One of my very favorite activities other than travel is reading. Combine these two things together and you’ve made one very happy camper. I always head to the travel section of the bookstore when I can. It’s always fascinating to see how others see locations I’ve already been to or ones that are on my list. Whether I always agree or not, it’s nice to hear about how others view the world and learn something new.
I picked up Vagabonding by Rolf Potts the other day as a suggestion. What drew me to this book was the way it advocates long-term travel as a lifestyle choice. For those who might be hesitant about trying a digital nomad lifestyle, this is a book worth looking into. Potts makes a strong case for this type of lifestyle and how it can suit those who have been looking for a way to travel the world over a long period of time.
Part philosophical, part self-help, this book lays out some options and idea if you are planning on leaving your job behind. Written in 2002, it was published a bit before the internet was perceived as a resource, so some of the information is a little outdated for those looking to live a more digitally-inclined lifestyle. However, the ideas based on the philosophy of long-term travel is spot-on even today.
Potts is honest and straight-forward with us about how we should go about enjoying our experiences abroad—even though at sometimes it might be uncomfortable.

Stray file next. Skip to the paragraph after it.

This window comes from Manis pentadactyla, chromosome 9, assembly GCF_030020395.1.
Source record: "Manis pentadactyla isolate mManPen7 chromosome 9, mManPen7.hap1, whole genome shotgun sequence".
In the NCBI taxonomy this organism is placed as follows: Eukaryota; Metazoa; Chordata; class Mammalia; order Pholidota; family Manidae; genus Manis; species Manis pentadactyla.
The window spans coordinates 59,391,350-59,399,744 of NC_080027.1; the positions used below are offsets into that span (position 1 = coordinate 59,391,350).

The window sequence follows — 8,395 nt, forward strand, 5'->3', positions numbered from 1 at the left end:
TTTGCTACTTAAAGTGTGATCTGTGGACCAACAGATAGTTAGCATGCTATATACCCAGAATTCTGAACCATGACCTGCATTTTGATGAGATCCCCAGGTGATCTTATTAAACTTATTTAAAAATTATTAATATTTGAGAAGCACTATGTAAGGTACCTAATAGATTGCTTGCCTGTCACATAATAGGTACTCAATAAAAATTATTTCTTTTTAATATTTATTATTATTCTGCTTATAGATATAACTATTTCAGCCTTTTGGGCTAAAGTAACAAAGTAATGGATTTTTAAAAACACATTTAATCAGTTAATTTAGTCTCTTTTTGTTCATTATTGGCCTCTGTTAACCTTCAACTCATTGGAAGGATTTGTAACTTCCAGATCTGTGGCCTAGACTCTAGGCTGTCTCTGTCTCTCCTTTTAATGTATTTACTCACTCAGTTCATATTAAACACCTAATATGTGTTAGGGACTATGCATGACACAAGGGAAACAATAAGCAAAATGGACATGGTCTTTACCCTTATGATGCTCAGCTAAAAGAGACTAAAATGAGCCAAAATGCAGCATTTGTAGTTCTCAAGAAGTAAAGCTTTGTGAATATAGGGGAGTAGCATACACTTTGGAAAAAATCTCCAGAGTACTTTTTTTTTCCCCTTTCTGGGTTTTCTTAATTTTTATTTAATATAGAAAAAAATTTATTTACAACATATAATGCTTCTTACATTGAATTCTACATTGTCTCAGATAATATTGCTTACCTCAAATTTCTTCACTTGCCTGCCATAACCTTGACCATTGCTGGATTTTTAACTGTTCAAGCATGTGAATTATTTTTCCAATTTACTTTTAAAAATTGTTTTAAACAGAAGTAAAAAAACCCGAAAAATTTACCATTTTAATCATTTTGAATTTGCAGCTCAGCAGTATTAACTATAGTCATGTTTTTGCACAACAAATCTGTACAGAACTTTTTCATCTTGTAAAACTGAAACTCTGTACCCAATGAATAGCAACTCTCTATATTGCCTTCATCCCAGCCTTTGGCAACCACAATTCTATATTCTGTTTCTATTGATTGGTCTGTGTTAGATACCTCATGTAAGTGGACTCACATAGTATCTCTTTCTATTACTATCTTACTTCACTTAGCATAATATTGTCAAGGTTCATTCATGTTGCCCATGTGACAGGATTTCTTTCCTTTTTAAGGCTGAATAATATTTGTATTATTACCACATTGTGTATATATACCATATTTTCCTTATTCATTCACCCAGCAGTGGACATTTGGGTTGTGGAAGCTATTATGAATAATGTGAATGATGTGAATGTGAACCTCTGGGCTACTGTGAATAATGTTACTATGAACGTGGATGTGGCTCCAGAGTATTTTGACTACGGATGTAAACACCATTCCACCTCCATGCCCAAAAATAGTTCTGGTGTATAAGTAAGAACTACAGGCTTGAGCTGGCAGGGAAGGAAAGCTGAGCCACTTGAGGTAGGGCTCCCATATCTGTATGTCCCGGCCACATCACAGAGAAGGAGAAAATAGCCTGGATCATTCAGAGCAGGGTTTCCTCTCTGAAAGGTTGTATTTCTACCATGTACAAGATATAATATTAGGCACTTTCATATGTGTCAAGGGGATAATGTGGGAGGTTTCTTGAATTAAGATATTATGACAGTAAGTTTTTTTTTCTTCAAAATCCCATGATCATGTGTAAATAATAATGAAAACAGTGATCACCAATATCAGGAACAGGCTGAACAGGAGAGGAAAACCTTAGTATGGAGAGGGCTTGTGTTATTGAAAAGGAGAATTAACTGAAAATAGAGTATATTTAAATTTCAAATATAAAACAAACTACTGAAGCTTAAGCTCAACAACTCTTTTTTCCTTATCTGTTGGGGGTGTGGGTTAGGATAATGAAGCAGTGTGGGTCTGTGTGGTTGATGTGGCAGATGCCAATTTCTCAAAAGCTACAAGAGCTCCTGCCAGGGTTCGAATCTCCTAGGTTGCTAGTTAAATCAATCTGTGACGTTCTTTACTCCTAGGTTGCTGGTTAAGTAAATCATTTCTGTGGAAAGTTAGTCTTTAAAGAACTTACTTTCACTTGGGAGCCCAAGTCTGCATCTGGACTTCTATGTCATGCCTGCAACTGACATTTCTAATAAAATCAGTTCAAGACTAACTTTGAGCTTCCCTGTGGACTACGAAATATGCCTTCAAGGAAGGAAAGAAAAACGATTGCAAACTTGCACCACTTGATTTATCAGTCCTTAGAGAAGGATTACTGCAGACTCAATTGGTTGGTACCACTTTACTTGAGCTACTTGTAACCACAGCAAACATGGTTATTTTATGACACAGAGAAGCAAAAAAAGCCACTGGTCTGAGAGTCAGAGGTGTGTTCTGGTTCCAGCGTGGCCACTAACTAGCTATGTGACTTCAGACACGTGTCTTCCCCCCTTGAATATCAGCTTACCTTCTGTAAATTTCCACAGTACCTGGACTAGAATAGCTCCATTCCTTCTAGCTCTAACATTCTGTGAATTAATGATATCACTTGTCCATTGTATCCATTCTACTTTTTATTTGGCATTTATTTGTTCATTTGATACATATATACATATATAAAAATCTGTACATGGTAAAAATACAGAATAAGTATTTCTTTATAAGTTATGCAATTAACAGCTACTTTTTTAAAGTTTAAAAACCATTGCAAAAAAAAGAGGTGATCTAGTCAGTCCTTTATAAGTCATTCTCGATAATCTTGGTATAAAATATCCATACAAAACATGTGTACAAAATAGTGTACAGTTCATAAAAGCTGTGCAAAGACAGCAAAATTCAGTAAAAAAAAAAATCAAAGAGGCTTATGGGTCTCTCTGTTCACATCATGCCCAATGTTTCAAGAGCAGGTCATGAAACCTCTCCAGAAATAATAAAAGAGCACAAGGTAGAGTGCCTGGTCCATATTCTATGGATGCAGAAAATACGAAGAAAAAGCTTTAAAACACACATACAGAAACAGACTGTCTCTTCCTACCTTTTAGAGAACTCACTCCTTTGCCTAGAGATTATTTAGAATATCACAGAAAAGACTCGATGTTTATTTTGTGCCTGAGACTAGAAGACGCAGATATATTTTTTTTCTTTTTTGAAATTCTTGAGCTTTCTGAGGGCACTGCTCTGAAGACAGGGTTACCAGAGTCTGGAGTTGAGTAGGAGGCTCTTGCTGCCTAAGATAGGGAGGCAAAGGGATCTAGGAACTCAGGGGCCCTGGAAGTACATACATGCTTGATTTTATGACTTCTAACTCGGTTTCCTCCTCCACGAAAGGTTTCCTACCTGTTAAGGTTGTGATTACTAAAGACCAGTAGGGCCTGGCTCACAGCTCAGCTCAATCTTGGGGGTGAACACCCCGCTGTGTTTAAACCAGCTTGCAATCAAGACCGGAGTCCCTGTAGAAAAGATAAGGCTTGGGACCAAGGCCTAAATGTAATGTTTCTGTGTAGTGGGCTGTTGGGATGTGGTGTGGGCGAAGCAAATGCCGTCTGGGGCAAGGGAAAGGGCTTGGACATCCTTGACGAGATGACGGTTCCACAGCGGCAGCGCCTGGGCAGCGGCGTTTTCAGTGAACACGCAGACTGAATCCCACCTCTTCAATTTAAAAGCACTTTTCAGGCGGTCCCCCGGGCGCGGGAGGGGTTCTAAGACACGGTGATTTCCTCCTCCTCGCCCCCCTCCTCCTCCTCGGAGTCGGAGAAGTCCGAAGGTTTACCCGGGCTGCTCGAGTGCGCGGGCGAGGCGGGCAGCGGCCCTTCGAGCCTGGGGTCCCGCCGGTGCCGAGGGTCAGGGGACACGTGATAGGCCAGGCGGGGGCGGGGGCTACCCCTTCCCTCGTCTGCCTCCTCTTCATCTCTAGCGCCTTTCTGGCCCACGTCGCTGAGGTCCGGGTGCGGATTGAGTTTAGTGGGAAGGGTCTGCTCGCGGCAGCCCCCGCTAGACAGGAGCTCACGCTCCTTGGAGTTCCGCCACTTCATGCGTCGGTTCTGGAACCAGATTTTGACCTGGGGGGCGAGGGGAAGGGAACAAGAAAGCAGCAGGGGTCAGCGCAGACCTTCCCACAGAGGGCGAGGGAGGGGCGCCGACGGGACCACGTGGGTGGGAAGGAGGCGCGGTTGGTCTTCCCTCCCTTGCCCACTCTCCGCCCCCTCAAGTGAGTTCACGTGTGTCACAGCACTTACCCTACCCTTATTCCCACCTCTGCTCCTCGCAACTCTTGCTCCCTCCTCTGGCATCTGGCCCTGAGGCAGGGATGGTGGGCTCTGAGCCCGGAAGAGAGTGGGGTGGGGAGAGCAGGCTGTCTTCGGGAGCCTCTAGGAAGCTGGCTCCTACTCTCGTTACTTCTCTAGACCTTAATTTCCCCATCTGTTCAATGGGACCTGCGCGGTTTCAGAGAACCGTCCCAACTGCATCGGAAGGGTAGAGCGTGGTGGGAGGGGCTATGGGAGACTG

“Thus, the question of how and when to start vagabonding is not really a question at all. Vagabonding starts now. Even if the practical reality of travel is still months or years away, vagabonding begins the moment you stop making excuses, start saving money, and begin to look at maps with the narcotic tinge of possibility.”
–Rolf Potts, Vagabonding: An Uncommon Guide to the Art of Long-Term World Travel
This no-excuses attitude can be a little grating if long-term travel isn’t an option for you. Even though this can be a little irritating if you don’t see yourself on the road anytime soon, Potts does have a point and some valuable advice for those who want to get the most out of their travels. His section on interacting with locals and how to approach cultural differences is extremely helpful—especially as a millennial traveler looking to be socially and environmentally ethical.
Potts also offers a fair argument for the traveler versus tourist debate, which goes to show that it is a long-standing argument how we should choose to see ourselves when we travel. Potts agrees that this is something we as travelers need to get over and that we can learn much by being both at various points in our journeys.
Most of all, Vagabonding encourages really getting to know a culture. Quality is better than quantity, which isn’t an option for all travelers—long-term or short. When it’s possible, I do believe slow travel offers more benefits than rushing from country to country, but that is an individual choice based on budget and time. Is it better that a traveler takes an opportunity to visit a place instead of not, even if it is only for a day or two?
These are all good questions that Potts raises and if Vagabonding made me think of anything, it was that I’m not the first to adopt a nomadic lifestyle—and that it can be a legitimate life choice for those who want to take it up. To be encouraged to try long-term travel is not a common thing, and it was refreshing to read a book that championed an alternative lifestyle.
You can buy Vagabonding here:
Have you read any books that encourage a nomadic lifestyle? Any recommendations?